footnotes example

JQuery Hovering Footnotes

I have a number of articles with footnotes [1] that I wanted to post to my site, but I didn’t want to reformat them all and manually add the needed html. So I tried a number of footnote plugins like FD Footnotes, Footnotes for WordPress, WP-Footnotes and the YAFootnotes [2] Plugin, but none of them were exactly what I wanted.

I wanted a footnote plugin that would dynamically display the footnotes when you hovered or mouseovered the footnote link[3]. I also wanted to be able to put the footnote text either inline OR at the bottom and have the plugin dynamically put them together at the end of the article. So I pulled together some of the work from YaFootnotes by stratos, as well as this great javascript code combined with this (both using jQuery).


In order to use the plugin just add double braces around the footnote link like this {1}[4], and then add corresponding double bracketed numbers around the actual footnote. [1]My Footnote[1] (except double of course).

Look very closely at the below ‘Footnotes Test’ example image. At least half of the questions I get from people who cant get the plugin to work right, are because they are not formatting properly with TWO curly braces around the footnote link and TWO brackets around the footnote number before AND after the footnote text. (SEE EXAMPLE). It bassically follows the format of YaFootnotes. You would enter your footnotes according to the following format into the wordpress editor.

Then the php script reformats the code to spit out the following html in your page.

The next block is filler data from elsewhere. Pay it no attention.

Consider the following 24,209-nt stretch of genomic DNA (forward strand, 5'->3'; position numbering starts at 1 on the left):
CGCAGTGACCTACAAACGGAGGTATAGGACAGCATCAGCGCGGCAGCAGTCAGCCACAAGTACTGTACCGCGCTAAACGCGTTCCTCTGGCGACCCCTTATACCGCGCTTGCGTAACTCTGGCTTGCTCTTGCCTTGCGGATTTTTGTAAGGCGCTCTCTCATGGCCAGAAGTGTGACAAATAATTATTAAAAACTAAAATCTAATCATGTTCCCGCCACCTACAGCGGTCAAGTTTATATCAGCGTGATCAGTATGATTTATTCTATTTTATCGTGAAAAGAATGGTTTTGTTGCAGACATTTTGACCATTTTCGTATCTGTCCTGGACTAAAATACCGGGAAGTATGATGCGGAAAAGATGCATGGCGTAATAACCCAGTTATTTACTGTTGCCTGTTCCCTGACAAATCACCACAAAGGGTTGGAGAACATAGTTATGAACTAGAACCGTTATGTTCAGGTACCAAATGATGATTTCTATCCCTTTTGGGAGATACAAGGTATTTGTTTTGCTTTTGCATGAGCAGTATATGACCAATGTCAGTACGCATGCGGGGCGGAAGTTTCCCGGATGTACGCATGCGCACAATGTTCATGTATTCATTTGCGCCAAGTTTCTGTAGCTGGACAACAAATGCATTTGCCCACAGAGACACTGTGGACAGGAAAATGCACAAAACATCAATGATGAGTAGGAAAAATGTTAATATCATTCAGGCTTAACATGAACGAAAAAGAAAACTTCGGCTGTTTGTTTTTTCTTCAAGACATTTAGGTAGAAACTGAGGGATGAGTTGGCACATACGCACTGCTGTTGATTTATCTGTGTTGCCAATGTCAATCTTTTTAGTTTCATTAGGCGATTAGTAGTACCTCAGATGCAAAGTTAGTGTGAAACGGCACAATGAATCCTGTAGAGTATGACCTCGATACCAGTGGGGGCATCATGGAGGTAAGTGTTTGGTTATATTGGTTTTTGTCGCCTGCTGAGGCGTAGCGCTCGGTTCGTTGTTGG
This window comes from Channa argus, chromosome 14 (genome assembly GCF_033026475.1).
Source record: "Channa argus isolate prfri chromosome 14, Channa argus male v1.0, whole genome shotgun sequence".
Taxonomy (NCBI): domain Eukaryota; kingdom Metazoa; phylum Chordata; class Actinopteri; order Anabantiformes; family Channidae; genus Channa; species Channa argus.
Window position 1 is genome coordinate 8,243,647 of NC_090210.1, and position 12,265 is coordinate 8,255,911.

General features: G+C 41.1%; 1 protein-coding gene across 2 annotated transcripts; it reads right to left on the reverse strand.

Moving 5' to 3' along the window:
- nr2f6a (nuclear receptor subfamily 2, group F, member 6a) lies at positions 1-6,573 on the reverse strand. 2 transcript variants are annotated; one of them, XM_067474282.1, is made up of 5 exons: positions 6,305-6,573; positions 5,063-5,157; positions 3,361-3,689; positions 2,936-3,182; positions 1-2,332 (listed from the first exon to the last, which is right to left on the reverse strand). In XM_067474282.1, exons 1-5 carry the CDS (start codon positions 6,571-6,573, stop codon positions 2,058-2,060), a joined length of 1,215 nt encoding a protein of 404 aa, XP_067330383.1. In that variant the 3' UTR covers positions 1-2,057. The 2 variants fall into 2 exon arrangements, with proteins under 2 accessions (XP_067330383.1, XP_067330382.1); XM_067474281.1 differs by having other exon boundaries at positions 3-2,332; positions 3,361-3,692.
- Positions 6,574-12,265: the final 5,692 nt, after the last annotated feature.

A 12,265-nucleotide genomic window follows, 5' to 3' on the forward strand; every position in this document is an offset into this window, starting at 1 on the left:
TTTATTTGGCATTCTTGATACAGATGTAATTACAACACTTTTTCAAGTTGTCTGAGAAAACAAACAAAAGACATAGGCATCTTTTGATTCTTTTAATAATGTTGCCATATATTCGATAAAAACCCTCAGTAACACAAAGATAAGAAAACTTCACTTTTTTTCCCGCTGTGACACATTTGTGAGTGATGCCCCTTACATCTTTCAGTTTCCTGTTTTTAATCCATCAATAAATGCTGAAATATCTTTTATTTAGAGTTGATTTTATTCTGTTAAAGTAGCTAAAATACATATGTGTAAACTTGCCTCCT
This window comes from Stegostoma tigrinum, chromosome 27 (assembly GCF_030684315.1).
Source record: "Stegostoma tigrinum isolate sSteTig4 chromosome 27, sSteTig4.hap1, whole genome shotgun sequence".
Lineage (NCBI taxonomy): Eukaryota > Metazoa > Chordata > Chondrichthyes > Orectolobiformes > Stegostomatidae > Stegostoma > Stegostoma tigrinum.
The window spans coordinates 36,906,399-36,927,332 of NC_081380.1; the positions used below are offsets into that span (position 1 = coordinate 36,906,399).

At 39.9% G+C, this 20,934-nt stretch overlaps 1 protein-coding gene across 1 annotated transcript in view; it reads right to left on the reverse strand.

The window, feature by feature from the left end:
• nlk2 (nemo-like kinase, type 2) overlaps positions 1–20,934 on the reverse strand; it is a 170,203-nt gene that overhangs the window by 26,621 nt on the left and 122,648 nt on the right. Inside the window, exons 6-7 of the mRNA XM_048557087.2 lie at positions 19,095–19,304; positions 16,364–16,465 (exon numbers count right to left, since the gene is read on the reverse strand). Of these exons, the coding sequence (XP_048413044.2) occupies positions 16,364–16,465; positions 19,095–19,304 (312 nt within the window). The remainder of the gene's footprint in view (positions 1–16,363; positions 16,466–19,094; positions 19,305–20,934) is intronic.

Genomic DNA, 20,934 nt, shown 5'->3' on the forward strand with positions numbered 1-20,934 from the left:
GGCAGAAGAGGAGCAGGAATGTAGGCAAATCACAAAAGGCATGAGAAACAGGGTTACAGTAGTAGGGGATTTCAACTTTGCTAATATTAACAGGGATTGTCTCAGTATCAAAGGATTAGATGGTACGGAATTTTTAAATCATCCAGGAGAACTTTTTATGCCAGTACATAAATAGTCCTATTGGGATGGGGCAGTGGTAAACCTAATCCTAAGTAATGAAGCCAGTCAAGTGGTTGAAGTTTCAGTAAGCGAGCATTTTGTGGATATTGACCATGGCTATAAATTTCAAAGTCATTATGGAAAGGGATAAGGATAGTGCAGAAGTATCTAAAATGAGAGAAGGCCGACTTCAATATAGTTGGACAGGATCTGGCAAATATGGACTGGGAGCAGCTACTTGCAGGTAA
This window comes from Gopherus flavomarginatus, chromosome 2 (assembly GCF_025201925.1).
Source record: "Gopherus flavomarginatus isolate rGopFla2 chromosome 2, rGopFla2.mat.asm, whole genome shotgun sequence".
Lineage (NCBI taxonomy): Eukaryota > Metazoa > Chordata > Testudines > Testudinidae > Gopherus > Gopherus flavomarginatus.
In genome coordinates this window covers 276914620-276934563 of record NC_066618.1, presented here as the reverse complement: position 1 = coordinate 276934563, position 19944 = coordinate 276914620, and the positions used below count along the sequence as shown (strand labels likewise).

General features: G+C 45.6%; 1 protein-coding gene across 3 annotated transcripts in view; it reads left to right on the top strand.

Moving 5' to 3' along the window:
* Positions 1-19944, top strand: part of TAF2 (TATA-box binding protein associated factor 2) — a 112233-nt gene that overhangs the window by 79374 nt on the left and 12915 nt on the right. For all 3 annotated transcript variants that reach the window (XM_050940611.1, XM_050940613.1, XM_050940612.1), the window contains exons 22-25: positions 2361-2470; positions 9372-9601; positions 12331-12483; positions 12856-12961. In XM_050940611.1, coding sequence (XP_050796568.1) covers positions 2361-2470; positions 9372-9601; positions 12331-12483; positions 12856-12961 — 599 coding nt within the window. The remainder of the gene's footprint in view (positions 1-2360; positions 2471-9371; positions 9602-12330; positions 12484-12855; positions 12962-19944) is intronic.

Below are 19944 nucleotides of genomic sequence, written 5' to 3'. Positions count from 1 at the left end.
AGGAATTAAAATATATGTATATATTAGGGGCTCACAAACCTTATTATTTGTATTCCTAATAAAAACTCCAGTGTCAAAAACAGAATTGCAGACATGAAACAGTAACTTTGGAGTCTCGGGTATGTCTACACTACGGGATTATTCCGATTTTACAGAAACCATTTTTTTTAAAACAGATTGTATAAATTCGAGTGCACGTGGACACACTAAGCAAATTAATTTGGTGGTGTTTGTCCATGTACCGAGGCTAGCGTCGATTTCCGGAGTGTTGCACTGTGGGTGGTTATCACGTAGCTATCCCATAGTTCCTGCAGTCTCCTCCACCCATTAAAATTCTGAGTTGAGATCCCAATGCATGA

Which the browser then interprets with the javascript to add the dynamic popup. The plugin is also nice because you can put the footnote text either inline (right after the link), or at the bottom all together. Either way, the php code will parse it out of the body and stick them all together in a list in the footer. Then it uses jQuery to pull the footnote text out of the footer and dynamically stick it into the hoverbox so the user doesn’t have to go down to the footnote to read it (and so you don’t have to type it twice).

Also note, the ‘return to text’ symbol right now is just the ansi $crarr, but you could easily swap this out for a little image or just the words ‘back’. I will likely get around to adding this to the GUI some time[5], so you don’t have to delve into the php file to do it.

Also be aware that the plugin does reference jquery, as well as its own small javascript and css file. If you would like to make changes to the pop-up styling, you can do so in the css file. Also, if you are concerned with these 3 files loading on each page, you could cut and paste the css into your theme style sheet and then comment out the load reference in the main php file. I plan on adding the capability in the back end to disable the loading of these external files and the dynamic popup capabilities that the files provide.

Download it here.

If you have a feature request you can leave a comment below, or if things are busy for me you may have better luck by dropping a small donation to encourage me to help. (Or if you love the plugin and just want to say thanks)


I actually have footnotes hidden in my blog, but if I didnt this is how the footnote list would look here at the bottom of the page. (and the links would work right)

Footnotes    (↵ returns to text)

  1. Such as this one.
  2. I liked YaFootnotes because it was so simple and had very compact code
  3. Like a lot of the jQuery footnote packages I’v seen out there.
  4. I cant put double braces here, or it would become a footnote, and I didnt want to go to the work of making a picture of an individual example. So please just picture double braces and brackets instead of the single ones you see here.
  5. This is a work in progress.